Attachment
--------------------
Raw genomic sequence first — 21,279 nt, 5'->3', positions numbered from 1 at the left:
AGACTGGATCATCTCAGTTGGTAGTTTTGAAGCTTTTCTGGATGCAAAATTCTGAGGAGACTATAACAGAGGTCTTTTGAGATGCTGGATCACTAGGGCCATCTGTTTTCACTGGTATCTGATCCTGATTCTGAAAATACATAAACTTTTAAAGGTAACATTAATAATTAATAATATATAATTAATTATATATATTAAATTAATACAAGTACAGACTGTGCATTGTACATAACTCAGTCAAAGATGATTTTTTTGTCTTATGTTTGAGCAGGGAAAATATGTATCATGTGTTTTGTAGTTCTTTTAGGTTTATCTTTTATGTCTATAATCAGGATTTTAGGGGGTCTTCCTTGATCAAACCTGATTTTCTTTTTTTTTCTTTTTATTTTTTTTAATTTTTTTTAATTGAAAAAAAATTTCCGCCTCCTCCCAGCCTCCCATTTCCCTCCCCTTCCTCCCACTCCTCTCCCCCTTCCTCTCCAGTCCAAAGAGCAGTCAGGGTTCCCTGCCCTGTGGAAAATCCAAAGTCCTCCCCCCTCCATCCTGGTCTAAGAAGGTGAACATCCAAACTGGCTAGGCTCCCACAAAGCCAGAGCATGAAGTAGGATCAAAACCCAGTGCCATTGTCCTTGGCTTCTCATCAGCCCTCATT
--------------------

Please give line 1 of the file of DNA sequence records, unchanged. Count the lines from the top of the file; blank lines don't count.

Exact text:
Raw genomic sequence first — 21,279 nt, 5'->3', positions numbered from 1 at the left: